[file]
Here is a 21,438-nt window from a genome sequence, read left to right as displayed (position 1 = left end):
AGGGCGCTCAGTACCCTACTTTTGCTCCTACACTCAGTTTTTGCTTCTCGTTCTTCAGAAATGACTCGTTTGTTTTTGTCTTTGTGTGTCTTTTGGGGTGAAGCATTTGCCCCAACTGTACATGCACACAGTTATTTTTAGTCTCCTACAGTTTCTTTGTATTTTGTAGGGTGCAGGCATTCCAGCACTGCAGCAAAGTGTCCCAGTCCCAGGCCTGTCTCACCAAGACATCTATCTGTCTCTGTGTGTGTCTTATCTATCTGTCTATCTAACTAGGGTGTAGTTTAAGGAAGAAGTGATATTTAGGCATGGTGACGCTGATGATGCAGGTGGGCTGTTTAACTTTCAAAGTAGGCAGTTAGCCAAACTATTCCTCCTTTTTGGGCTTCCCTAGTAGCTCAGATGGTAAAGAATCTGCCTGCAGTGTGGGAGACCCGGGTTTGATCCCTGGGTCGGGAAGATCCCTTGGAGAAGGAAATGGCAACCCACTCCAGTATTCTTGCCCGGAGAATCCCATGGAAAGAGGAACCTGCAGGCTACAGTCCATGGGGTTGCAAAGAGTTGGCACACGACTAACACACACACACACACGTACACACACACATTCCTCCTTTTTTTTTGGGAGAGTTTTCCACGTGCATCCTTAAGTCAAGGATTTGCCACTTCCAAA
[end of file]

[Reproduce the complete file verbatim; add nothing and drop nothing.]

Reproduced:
Here is a 21,438-nt window from a genome sequence, read left to right as displayed (position 1 = left end):
AGGGCGCTCAGTACCCTACTTTTGCTCCTACACTCAGTTTTTGCTTCTCGTTCTTCAGAAATGACTCGTTTGTTTTTGTCTTTGTGTGTCTTTTGGGGTGAAGCATTTGCCCCAACTGTACATGCACACAGTTATTTTTAGTCTCCTACAGTTTCTTTGTATTTTGTAGGGTGCAGGCATTCCAGCACTGCAGCAAAGTGTCCCAGTCCCAGGCCTGTCTCACCAAGACATCTATCTGTCTCTGTGTGTGTCTTATCTATCTGTCTATCTAACTAGGGTGTAGTTTAAGGAAGAAGTGATATTTAGGCATGGTGACGCTGATGATGCAGGTGGGCTGTTTAACTTTCAAAGTAGGCAGTTAGCCAAACTATTCCTCCTTTTTGGGCTTCCCTAGTAGCTCAGATGGTAAAGAATCTGCCTGCAGTGTGGGAGACCCGGGTTTGATCCCTGGGTCGGGAAGATCCCTTGGAGAAGGAAATGGCAACCCACTCCAGTATTCTTGCCCGGAGAATCCCATGGAAAGAGGAACCTGCAGGCTACAGTCCATGGGGTTGCAAAGAGTTGGCACACGACTAACACACACACACACACGTACACACACACATTCCTCCTTTTTTTTTGGGAGAGTTTTCCACGTGCATCCTTAAGTCAAGGATTTGCCACTTCCAAA